8. Ulmo “has no need of any resting-place”. Do the other Valar have that need?

Again, we're talking personification here. The sea is always restless, rivers and fountains flow. The essence of water is that it is constantly in movement. The other Valar have different preferences based on the elements they are personifications of.

9. How is it that water carries news to Ulmo better than air carries news to Manwë?

I find this a lovely metaphor for the way water finds its way into every nook and cranny of the world, while the air moves unaware above.

10. Aulë rules “all the substances of which Arda is made”, so does “Arda” not include the seas?

Probably not at this point, before the earth is "bent". The seas are the boundaries of Arda, perhaps, in this concept.

11. Melkor seems to a version of Aulë gone bad. What would his nature be if he were like Manwë, Varda, or Ulmo gone bad?

A personification of hurricanes, meteorite catastrophes or tsunamis?

They went in, and Sam shut the door.
But even as he did so, he heard suddenly,
deep and unstilled, the sigh and murmur of the Sea
upon the shores of Middle-earth.
From the unpublished Epilogue to the Lord of the Rings



Curious
Half-elven


Aug 20 2009, 12:15pm

Post #4 of 86 (222 views)
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I like your answers. And to elaborate, [In reply to] Can't Post

perhaps Varda and the stars reflect the One True Light, the Secret Fire, the light of Ilúvatar, which is why Melkor desired her and she rejected him. She is attracted to Manwë because he has a direct connection to Ilúvatar, and therefore is to some extent Ilúvatar's avatar in Arda. And it is fitting that the sky and the stars would be closest to heaven, although heaven is technically outside of time and space.


FarFromHome
Valinor


Aug 20 2009, 1:22pm

Post #5 of 86 (231 views)
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About the Moon... [In reply to] Can't Post

When I wrote:

Quote
obviously the Elves take no account in their mythology of the lunar effects on the sea, in fact since the world is believed to be flat at this time I assume there is no room in this mythology for the moon's effect on the tides



I forgot that there is no Moon yet! Doh!

Blush


They went in, and Sam shut the door.
But even as he did so, he heard suddenly,
deep and unstilled, the sigh and murmur of the Sea
upon the shores of Middle-earth.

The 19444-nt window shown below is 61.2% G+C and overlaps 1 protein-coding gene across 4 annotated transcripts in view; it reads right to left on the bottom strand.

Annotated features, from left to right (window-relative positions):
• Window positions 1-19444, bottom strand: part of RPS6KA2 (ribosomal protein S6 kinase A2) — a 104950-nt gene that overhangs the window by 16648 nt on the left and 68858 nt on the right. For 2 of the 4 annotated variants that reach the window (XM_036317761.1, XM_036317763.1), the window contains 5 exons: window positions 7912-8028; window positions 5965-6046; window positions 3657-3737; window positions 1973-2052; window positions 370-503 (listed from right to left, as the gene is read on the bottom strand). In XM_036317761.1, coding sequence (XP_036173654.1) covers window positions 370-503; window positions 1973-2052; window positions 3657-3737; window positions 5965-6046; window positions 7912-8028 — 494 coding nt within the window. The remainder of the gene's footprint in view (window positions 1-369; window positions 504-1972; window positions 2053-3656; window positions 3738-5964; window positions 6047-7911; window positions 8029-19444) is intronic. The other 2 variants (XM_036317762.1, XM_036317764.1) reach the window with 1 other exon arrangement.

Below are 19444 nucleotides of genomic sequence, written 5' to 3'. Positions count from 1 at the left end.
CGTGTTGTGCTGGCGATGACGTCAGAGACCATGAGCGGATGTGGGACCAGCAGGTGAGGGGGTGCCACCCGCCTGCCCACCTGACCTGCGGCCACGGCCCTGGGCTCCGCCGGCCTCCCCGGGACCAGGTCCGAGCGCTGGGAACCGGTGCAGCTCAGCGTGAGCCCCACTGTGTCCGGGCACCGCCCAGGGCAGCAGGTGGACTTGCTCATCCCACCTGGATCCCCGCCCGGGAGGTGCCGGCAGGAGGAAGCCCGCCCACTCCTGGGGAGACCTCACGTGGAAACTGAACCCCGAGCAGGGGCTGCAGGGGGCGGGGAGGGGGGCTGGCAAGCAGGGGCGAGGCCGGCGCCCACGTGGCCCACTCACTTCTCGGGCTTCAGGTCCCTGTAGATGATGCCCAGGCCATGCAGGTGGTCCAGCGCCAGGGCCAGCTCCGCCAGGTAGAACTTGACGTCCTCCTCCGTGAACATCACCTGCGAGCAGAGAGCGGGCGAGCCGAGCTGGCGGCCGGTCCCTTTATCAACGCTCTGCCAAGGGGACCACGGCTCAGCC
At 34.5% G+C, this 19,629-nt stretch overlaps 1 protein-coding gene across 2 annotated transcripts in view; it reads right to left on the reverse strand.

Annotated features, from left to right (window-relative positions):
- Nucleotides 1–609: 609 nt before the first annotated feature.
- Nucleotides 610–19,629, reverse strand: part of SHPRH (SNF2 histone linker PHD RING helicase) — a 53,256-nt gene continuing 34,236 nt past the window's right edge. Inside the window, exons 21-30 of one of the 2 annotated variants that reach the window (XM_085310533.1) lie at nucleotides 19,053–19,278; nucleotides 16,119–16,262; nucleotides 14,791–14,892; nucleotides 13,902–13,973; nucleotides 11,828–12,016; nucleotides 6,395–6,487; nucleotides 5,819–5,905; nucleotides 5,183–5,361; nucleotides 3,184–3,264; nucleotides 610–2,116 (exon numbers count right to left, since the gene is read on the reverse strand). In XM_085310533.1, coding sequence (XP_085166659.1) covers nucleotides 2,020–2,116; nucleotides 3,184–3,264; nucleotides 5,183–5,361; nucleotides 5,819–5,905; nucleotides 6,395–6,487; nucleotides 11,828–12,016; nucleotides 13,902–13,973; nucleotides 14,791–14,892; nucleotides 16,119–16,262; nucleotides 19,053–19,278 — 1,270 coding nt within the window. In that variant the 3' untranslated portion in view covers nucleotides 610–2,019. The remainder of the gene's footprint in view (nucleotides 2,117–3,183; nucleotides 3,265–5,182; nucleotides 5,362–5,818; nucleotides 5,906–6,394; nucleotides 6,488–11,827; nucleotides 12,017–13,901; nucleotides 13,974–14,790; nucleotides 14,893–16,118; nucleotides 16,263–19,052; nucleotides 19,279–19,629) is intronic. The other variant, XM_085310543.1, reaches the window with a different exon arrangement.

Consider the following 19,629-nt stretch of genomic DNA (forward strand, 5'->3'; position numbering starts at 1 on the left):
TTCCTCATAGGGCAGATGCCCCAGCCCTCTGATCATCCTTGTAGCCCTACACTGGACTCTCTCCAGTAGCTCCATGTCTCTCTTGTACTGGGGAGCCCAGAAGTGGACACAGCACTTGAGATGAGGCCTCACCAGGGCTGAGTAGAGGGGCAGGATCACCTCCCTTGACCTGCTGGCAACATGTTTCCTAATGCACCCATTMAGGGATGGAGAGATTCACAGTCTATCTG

From the unpublished Epilogue to the Lord of the Rings



Dreamdeer
Valinor


Aug 20 2009, 5:05pm

Post #6 of 86 (219 views)
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My thoughts [In reply to] Can't Post


Quote
. Was Manwë “appointed to be, in the fullness of time, the first of all Kings” even before Melkor fell? What was Melkor, the mightiest, appointed to be?



Studies show that people with the very highest IQs or most developed talents are almost never leaders. They're advisors to leaders, researchers, and the folks who "make it so" when told to do so. Leadership calls for a more generalized overview than the brilliant can muster, and the ability to coordinate the efforts of diverse talents greater than one's own.



Quote
2. Varda is exceedingly beautiful because “the light of Ilúvatar lives still in her face” – has that light departed 3. from the faces of the other Valar?



Perhaps. They each had their own foci, based on their parts in the music. Varda's focus apparently was light.


Quote

3. What was Varda doing in “the deeps of Eä”, whence she came to Manwë’s assistance?



Singing about stars?


Quote

4. Why had Varda rejected Melkor even before the Music began?



Feminine intuition? Or maybe she just liked Manwe better, and this had something to do with Melkor turning bitter? But I'll vote on the former, personally.


Quote

. Does Varda love Manwë for himself, or because he is opposed by Melkor?



I should like to think the former! However, the very traits that set him against Melkor would make him attractive for himself.


Quote

6. Ulmo is next in strength to Manwë and greater than Aulë – is the air by implication mightier than the sea, which in turn is stronger than the earth?